Sleeping in the Forest Poem by Mary Oliver Summary, Notes and Line by Line Explanation in English for Students


Sleeping in the Forest is a poem written by the famous American poet Mary Oliver. The poem was first published in a 16-page chapbook in the Ohio Review by the name Sleeping in the Forest (Ohio University) in the year 1978. The chapbook consisted of twelve poems, among which Sleeping in the Forest was one. Like other Mary Oliver poems, this poem also puts the limelight on the natural landscape. The poem is beautiful and contemplative and captures the transformative and rejuvenating power of nature. The poem portrays nature as a place of comfort and shelter for all natural creatures. 

About the Author 

Born on September 10, 1935, in Ohio, Mary Jane Oliver is an American poet known for her works inspired by nature. From a young age, Oliver had developed a deep connection with the outdoor and it later materialised into her poetry where the beauty of nature is celebrates, along with an exploration of the spiritual and the philosophical dimensions of life. Her first collection of poems, No Voyage and Other Poems, was published in 1963. Over the years, she gained recognition for her unique voice and ability to capture the essence of the natural world in her verses. Her poetry often reflects her love for animals, plants, and the changing seasons. One of her most acclaimed works is New and Selected Poems (1992), which won the National Book Award for Poetry. She received numerous other awards and honors throughout her career, including the Pulitzer Prize for Poetry in 1984 for her collection American Primitive.


The poem consists of eighteen lines, which are composed with enjambment. Composed in the first-person voice, the poem is lyrical and romantic. The lack of a particular form might be an attempt to defy oder and to portray the natural world as it exists. 

Lines 1- 5

I thought the earth

remembered me, she

took me back so tenderly, arranging

her dark skirts, her pockets

full of lichens and seeds. I slept


The poem starts with the speaker making a claim. The speaker thinks that the Earth remembers them since the ground accepts the speaker’s presence very tenderly. The Earth is said to arrange her “dark skirts” and her pockets of lichens and seeds, to accommodate the speaker. 


Here, the Earth is portrayed as a nurturing and caring mother towards the speaker. The poet has personified the earth as someone who adjusts her skirts, in order to emphasise the image of a motherly presence. The further description of the mother-Eath’s pockets being full lichens and seeds, also signifies how just like a mother, nature nurtures all natural creatures and gifts them difference resources- such as seeds, and fruits. 

Lines 6-11

as never before, a stone

on the riverbed, nothing

between me and the white fire of the stars

but my thoughts, and they floated

light as moths among the branches

of the perfect trees. All night


The speaker further goes on to tell us that they are so comforted amongst the natural space, that they sleep like never before, like a baby. The speaker next gives us an image of a static stone lying on a riverbead. The speaker remarks that there is nothing present between them and the “white fires” of the stars, except for their thoughts. And these thoughts, the speaker describes, float in the air as light as moths amongst the brachest of the trees.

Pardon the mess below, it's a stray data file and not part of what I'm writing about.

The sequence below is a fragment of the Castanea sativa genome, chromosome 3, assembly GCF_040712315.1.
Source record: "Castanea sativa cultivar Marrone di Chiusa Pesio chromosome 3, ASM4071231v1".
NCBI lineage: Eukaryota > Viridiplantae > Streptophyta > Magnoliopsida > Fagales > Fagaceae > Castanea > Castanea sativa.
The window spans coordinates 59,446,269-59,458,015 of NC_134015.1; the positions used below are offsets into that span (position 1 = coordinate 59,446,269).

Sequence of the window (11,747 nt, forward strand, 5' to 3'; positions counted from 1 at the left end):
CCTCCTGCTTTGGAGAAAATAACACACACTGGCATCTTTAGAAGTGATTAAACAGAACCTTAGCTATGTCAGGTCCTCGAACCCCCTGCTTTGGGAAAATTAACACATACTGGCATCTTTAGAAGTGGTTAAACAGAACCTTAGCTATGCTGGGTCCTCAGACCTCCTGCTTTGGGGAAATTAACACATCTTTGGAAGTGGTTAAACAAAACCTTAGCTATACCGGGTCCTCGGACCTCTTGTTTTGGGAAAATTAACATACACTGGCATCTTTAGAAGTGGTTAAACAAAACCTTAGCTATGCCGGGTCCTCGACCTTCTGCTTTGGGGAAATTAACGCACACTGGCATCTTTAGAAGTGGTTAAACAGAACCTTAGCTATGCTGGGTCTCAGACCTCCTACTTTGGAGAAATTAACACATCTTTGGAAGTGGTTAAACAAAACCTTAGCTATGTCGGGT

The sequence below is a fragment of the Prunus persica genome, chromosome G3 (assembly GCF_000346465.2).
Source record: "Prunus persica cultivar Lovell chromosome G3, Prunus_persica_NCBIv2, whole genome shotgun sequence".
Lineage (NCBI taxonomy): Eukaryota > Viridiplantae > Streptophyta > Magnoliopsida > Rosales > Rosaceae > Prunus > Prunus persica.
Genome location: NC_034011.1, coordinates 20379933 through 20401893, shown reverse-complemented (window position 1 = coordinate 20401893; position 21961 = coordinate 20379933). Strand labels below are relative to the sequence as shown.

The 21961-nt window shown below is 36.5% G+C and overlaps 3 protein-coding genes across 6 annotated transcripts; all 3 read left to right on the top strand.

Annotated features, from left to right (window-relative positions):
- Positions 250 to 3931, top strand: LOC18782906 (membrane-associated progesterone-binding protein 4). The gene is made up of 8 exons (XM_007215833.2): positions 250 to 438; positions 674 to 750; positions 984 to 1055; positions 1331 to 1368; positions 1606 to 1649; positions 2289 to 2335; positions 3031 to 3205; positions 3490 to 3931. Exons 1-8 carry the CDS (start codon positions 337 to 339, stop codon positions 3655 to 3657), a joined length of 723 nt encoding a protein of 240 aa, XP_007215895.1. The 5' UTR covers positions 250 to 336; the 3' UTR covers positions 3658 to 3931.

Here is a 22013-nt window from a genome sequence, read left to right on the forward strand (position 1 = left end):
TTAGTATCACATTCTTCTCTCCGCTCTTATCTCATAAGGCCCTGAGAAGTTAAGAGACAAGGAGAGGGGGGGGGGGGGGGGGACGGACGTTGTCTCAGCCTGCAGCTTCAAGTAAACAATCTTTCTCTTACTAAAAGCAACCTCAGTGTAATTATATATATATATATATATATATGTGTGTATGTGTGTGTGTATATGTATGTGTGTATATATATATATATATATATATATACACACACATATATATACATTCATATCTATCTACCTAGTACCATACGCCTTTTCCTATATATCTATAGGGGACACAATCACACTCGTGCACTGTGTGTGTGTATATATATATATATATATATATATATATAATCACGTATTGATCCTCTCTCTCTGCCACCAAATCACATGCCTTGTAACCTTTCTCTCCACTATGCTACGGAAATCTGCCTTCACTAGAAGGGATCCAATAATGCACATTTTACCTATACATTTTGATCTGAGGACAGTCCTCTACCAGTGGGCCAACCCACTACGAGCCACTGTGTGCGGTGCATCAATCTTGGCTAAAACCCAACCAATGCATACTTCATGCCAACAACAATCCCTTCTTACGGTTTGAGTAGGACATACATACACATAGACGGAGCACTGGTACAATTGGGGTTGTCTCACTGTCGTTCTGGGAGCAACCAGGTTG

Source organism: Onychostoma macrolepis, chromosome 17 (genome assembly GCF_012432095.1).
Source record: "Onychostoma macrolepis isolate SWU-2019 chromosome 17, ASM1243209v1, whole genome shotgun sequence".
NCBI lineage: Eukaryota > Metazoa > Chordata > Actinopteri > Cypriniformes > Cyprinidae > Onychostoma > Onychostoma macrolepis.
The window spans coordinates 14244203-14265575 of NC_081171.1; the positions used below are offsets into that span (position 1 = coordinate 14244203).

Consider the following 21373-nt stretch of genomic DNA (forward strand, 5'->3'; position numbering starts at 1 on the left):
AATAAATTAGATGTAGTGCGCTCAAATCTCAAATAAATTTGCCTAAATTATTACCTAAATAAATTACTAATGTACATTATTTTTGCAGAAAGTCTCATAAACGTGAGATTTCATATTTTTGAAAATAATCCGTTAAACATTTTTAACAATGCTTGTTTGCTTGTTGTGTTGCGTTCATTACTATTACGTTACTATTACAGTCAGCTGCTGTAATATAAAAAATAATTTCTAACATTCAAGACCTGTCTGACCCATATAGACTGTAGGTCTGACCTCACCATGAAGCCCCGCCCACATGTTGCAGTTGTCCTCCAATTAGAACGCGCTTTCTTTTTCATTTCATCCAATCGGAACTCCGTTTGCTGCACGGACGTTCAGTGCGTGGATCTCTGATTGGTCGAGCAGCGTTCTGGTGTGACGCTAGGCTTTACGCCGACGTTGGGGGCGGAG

Apart from providing everyone with resources, nature is also a space of rejuvination and comfort. In this space, the speaker feels tranquil, without any worries. The speaker refers to her thoughts being as light as the moths that float amongst the branches of the tree. This shows us how when one is in nature, they do not feel any burdens or worries, and are worryless. The speaker calls the trees “perfect” in order to further emphasise on the profound calming space nature provides. Thus, this description is very lyrical and thus, resembles the poems written during the Romantic era. 

Lines 12-18

I heard the small kingdoms breathing

around me, the insects, and the birds

who do their work in the darkness. All night

I rose and fell, as if in water, grappling

with a luminous doom. By morning

I had vanished at least a dozen times

into something better.


Here, the speaker has portrayed the natural landscape in the nighttime. As the speaker sleeps amongst the trees on the soft ground, they are able to ear all the “kindom” of natural creatures that live and breath around them. The speaker talks about the insects and the birds, who despite the nighttime, do their work. All night, as the speaker breathes in and out, it is as if they are in water, and are rising and falling with its grappling momentum and a “luminous doom”. As the speaker encounters the morning time, they have “vanished” a dozen times and transformed into a whole together new, and better person. 


The poem comes across as ecocentric as the speaker talks about the various kingdoms of natural creatures that inhabit nature. Despite it being night, these creatures continue to work to make their food and live in nature. It is important to note how the poet uses ominous words like ‘dark’ and ‘doom’ several times forming a contrast to everything else that she says. Lastly, we are told that being amidst nature is a transformative experience for the speaker as they “vanish” and are re-made multiple times into someone better.